To me this thread reads like denial of yourself and faulting the BP for it.  Really, who should or can speculate about the behaviors of the pwBPD traits when you aren’t seeing an equal measure of gross handicapping in yourself.  “We” are as equally out of balance as “they” are, else we could not be in r/s with them, or not for very long and we certainly wouldn’t find ourselves out on this board seeking solace and comfort from being deeply involved with this type of person unless we weren’t as out of balance.

It all feels grossly out of balance when reading just one side of the equation.  

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« Reply #10 on: August 06, 2015, 09:41:32 PM »

I'm not sure I see how this relates to engulfment - are you saying the child feels engulfed at some point in this cycle?

Hi Skip,

Yes, the "too close to mom is engulfment." At some point, a healthy child will break free of mom as a result of having their own "self." No more "having" to run back to mom. This is not to say that they won't run back to mom for other reasons, but it will no longer be for identity or soothing purposes (keeping in mind as much as a child can self-soothe).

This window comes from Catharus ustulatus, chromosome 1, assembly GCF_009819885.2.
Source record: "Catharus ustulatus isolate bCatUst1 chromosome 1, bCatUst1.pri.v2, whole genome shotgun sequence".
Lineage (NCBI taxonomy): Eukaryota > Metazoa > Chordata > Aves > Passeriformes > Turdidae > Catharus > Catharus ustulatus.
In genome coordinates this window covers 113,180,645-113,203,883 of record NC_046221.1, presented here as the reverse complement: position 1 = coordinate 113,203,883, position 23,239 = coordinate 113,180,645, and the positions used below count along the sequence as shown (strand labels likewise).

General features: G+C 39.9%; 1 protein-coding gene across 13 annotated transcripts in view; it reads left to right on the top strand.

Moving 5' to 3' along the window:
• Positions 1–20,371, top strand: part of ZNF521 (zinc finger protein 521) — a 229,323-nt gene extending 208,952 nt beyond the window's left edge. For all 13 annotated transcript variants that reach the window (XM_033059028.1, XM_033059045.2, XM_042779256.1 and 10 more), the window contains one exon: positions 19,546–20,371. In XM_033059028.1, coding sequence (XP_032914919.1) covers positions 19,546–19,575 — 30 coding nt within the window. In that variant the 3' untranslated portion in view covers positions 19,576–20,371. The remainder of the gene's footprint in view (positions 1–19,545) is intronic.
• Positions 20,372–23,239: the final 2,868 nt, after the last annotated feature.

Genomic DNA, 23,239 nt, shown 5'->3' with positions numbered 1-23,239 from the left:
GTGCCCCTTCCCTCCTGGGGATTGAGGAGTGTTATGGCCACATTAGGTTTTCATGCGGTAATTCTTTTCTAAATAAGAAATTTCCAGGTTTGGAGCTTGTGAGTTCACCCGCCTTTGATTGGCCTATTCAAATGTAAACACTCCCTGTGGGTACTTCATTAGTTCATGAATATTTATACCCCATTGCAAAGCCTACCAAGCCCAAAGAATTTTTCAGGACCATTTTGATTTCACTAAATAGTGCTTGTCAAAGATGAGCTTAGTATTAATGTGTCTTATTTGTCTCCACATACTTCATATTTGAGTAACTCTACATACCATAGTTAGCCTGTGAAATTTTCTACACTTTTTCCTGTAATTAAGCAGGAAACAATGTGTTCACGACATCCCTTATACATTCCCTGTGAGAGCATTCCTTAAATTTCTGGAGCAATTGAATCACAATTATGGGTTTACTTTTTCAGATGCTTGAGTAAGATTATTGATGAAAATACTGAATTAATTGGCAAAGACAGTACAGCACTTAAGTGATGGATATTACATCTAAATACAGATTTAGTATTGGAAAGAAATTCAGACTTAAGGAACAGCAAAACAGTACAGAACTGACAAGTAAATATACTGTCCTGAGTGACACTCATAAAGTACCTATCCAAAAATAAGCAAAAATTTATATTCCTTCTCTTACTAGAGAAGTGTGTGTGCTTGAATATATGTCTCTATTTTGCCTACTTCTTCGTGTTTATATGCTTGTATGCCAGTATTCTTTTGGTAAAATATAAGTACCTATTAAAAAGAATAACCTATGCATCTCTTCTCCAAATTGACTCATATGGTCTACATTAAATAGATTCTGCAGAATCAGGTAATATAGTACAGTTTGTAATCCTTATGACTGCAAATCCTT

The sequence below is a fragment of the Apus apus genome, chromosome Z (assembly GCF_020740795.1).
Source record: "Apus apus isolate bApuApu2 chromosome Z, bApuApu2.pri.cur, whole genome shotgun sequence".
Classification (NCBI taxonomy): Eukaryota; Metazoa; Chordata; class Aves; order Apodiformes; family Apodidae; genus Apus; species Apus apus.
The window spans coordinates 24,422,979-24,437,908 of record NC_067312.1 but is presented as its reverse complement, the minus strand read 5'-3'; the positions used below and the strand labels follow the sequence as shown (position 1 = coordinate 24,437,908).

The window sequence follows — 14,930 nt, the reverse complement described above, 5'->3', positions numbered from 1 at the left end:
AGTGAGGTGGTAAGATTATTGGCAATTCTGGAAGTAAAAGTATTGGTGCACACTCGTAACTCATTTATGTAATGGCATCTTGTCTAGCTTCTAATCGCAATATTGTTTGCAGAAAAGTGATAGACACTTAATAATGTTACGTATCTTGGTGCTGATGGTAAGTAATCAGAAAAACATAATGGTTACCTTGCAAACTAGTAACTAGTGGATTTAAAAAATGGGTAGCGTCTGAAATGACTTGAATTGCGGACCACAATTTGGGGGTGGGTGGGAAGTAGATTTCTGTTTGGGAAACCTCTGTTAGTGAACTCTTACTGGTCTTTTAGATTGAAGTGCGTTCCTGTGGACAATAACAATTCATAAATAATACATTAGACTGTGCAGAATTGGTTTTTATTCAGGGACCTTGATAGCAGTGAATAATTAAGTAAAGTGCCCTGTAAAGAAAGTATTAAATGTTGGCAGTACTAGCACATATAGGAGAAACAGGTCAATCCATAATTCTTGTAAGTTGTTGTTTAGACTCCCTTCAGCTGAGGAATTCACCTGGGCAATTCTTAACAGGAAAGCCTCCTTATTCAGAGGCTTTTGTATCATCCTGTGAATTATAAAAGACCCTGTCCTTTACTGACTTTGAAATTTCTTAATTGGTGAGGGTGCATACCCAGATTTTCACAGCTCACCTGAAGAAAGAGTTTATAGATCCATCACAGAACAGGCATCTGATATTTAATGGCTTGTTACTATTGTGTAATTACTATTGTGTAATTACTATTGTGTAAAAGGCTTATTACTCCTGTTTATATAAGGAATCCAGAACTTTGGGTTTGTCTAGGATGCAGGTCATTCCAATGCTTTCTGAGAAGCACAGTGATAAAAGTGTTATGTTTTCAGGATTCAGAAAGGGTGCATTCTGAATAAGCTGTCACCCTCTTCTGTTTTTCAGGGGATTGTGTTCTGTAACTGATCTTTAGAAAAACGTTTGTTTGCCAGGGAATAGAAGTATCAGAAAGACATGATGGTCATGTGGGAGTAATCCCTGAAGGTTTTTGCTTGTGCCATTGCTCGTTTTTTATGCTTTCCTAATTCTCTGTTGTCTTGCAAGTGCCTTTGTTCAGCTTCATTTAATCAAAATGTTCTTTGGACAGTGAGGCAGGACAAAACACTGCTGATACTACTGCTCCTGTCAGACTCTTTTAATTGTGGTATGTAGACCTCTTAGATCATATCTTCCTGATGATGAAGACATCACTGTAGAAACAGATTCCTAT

BTW, I am guilty as charged on the things that you mentioned that we all do to some extent. The difference is that my behaviors/actions aren't continuously harmful to myself and/or others. Also, if called out on my undesirable behavior/actions, I can make changes within myself in an attempt to not repeat those undesirable behaviors/actions again. We all had BPD at some point in our lives, most of us matured past it.

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« Reply #11 on: August 06, 2015, 10:05:49 PM »

I apologize if I misunderstood the intent here. I was answering in terms of pathology with the pervading, extreme fear of engulfment that becomes an unhealthy pattern.

I've certainly engulfed and felt engulfed in my life. I doubt there's anyone who hasn't. Not just romantic partners, but family, friends, coworkers... anywhere we have human interaction. We want autonomy, we want connection. We search for balance and we don't always achieve it. It's part of the messy beautiful journey of being human.